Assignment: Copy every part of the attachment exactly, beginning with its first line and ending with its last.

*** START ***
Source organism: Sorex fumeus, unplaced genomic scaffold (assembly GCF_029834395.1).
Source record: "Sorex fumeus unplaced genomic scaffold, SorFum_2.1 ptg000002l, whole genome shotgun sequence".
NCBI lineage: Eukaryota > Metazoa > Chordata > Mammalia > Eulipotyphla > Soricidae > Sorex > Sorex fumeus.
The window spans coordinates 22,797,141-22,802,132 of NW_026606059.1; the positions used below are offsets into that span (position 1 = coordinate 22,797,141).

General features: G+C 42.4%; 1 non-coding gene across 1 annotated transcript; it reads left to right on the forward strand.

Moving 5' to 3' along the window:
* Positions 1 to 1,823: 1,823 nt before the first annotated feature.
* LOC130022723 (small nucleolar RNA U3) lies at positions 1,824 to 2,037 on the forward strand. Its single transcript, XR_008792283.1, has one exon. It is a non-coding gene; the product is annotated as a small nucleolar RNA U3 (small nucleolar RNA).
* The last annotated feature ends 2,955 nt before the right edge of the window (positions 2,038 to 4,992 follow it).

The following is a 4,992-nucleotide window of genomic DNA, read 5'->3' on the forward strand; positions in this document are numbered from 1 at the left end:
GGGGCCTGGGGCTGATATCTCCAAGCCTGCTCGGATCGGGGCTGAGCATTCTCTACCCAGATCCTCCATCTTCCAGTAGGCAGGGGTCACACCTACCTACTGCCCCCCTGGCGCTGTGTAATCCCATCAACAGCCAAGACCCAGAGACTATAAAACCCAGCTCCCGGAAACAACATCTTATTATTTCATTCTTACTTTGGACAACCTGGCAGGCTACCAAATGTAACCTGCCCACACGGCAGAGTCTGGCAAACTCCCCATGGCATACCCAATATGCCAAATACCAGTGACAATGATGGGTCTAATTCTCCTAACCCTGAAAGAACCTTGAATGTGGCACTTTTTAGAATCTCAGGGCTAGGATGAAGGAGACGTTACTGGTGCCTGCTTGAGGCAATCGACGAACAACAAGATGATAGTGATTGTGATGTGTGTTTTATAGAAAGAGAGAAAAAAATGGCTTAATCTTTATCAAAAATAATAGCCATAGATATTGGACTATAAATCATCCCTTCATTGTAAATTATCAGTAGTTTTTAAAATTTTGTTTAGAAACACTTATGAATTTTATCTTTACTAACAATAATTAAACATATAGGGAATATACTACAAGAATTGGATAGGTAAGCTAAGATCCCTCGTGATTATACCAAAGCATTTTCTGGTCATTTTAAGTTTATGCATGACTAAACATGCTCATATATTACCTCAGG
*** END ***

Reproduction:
Source organism: Sorex fumeus, unplaced genomic scaffold (assembly GCF_029834395.1).
Source record: "Sorex fumeus unplaced genomic scaffold, SorFum_2.1 ptg000002l, whole genome shotgun sequence".
NCBI lineage: Eukaryota > Metazoa > Chordata > Mammalia > Eulipotyphla > Soricidae > Sorex > Sorex fumeus.
The window spans coordinates 22,797,141-22,802,132 of NW_026606059.1; the positions used below are offsets into that span (position 1 = coordinate 22,797,141).

General features: G+C 42.4%; 1 non-coding gene across 1 annotated transcript; it reads left to right on the forward strand.

Moving 5' to 3' along the window:
* Positions 1 to 1,823: 1,823 nt before the first annotated feature.
* LOC130022723 (small nucleolar RNA U3) lies at positions 1,824 to 2,037 on the forward strand. Its single transcript, XR_008792283.1, has one exon. It is a non-coding gene; the product is annotated as a small nucleolar RNA U3 (small nucleolar RNA).
* The last annotated feature ends 2,955 nt before the right edge of the window (positions 2,038 to 4,992 follow it).

The following is a 4,992-nucleotide window of genomic DNA, read 5'->3' on the forward strand; positions in this document are numbered from 1 at the left end:
GGGGCCTGGGGCTGATATCTCCAAGCCTGCTCGGATCGGGGCTGAGCATTCTCTACCCAGATCCTCCATCTTCCAGTAGGCAGGGGTCACACCTACCTACTGCCCCCCTGGCGCTGTGTAATCCCATCAACAGCCAAGACCCAGAGACTATAAAACCCAGCTCCCGGAAACAACATCTTATTATTTCATTCTTACTTTGGACAACCTGGCAGGCTACCAAATGTAACCTGCCCACACGGCAGAGTCTGGCAAACTCCCCATGGCATACCCAATATGCCAAATACCAGTGACAATGATGGGTCTAATTCTCCTAACCCTGAAAGAACCTTGAATGTGGCACTTTTTAGAATCTCAGGGCTAGGATGAAGGAGACGTTACTGGTGCCTGCTTGAGGCAATCGACGAACAACAAGATGATAGTGATTGTGATGTGTGTTTTATAGAAAGAGAGAAAAAAATGGCTTAATCTTTATCAAAAATAATAGCCATAGATATTGGACTATAAATCATCCCTTCATTGTAAATTATCAGTAGTTTTTAAAATTTTGTTTAGAAACACTTATGAATTTTATCTTTACTAACAATAATTAAACATATAGGGAATATACTACAAGAATTGGATAGGTAAGCTAAGATCCCTCGTGATTATACCAAAGCATTTTCTGGTCATTTTAAGTTTATGCATGACTAAACATGCTCATATATTACCTCAGG